2020 Projection: Hamilton, Griffith and Pryor could form a strong trio next year. Pryor, as a grad transfer won’t have to sit out, and he has two years of eligibility at ND. Sophomore DJ Brown and freshmen Litchfield Ajavon will provide depth.

Cornerbacks

Current State of Affairs: It wouldn’t be fair to call this position group a disappointment, but it hasn’t been a pleasant surprise, either. Senior Troy Pride sort of epitomizes that, though he’s ND’s best corner. As long as Shaun Crawford remains healthy and Donte Vaughn keeps surging, there’s a realistic hope for improvement in November.

Roster Churn: Pride, Vaughn and Crawford all depart after the season, leaving part-time starter TaRiq Bracy as the only returnee with any significant playing experience. The Irish add three three-star cornerback prospects in December — Landen Bartleson, Caleb Offord and Clarence Lewis — and could add a fourth cornerback recruit.

2020 Projection: This is a position that screams for the Irish coaching staff to at least comb the grad transfer market next semester. Besides sophomore Bracy, converted wide receiver Cam Hart, KJ Wallace and Isaiah Rutherford — all freshmen — comprise the “veteran” presence.

Special teams

Current State of Affairs: Both junior kicker Jonathan Doerer and freshman punter/holder Jay Bramblett have performed well beyond expectations. Doerer has converted 75 percent of his field goal attempts, including a 52-yarder, and all 32 PATs. His touchback rate on kickoffs has improved from 38.6 percent last season to 54.3 percent this season. Bramblett doesn’t have the raw punting distance that predecessor Tyler Newsome did (44.7 to 41.2 yards per punt), but he has a better net rate and has only had one touchback among his 44 punts. Freshman walk-on Harrison Leonard is a great insurance policy at both positions. Chris Finke is more dependable than dynamic as a punt returner. There’s been a wide rotation of players on kickoff returns.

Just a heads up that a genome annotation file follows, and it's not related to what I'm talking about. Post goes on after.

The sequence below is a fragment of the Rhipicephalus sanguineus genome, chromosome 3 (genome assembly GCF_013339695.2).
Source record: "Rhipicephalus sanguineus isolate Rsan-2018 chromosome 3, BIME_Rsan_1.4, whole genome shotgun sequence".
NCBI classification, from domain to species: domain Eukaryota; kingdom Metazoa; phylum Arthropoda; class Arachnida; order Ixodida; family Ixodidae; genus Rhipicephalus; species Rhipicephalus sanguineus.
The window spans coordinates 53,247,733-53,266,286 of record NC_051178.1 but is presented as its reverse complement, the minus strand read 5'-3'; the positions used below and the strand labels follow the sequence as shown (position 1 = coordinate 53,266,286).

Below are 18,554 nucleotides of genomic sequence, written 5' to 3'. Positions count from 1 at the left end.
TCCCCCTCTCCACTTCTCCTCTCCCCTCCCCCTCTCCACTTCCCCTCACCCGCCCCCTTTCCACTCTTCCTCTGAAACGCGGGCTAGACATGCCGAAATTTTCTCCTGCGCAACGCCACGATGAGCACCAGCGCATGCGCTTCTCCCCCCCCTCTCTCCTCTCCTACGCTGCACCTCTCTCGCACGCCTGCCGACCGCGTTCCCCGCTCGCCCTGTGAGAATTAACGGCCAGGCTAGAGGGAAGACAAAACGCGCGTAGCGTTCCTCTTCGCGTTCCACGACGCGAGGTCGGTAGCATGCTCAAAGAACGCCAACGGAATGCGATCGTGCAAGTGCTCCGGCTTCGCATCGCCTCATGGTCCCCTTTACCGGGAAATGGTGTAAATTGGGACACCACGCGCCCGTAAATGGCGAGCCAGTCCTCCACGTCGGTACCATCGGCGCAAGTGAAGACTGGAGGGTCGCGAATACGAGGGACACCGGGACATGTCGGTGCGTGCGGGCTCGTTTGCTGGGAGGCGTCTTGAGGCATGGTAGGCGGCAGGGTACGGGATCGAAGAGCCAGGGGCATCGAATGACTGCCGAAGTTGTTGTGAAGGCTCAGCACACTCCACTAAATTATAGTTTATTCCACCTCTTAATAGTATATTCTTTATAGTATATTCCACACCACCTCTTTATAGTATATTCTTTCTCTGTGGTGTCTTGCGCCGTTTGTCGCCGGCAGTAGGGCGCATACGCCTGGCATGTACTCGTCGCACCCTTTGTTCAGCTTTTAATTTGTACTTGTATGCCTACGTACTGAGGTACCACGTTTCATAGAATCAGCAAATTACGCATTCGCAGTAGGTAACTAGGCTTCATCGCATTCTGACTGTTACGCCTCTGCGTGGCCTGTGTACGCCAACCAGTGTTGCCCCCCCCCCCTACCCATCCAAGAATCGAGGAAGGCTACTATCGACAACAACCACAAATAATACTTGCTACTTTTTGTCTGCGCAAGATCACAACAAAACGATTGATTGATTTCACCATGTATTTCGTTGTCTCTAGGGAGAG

Roster Churn: Long snapper Alex Peitsch is the only addition among the specialists. He’ll either apprentice under John Shannon next season or take over for him if the senior opts out of a fifth-year situation. Incoming running back Chris Tyree joins the potential return group.

2020 Projection: Notre Dame’s coverage units have improved dramatically. That’s been a nice complement to the work Doerer and Bramblett are doing. If there’s an area that needs some oomph, it’s the return game. Tyree could provide that spark at punt returns, kickoff returns or both.

Editor’s note: This is the second of two parts. Part I was a look at the Irish offense in 2020.

ehansen@sbtinfo.com

Twitter: @EHansenNDI

(2) comments

champ

Christ our Lord bless and protect always Notre Dame -Our Lady Queen of Victory guide them to both victory and all of us who love Notre Dame to salvation

davidk

Oh, yeah, almost forgot-- and God bless the poor, and may God bring peace to the world, and food to the hungry.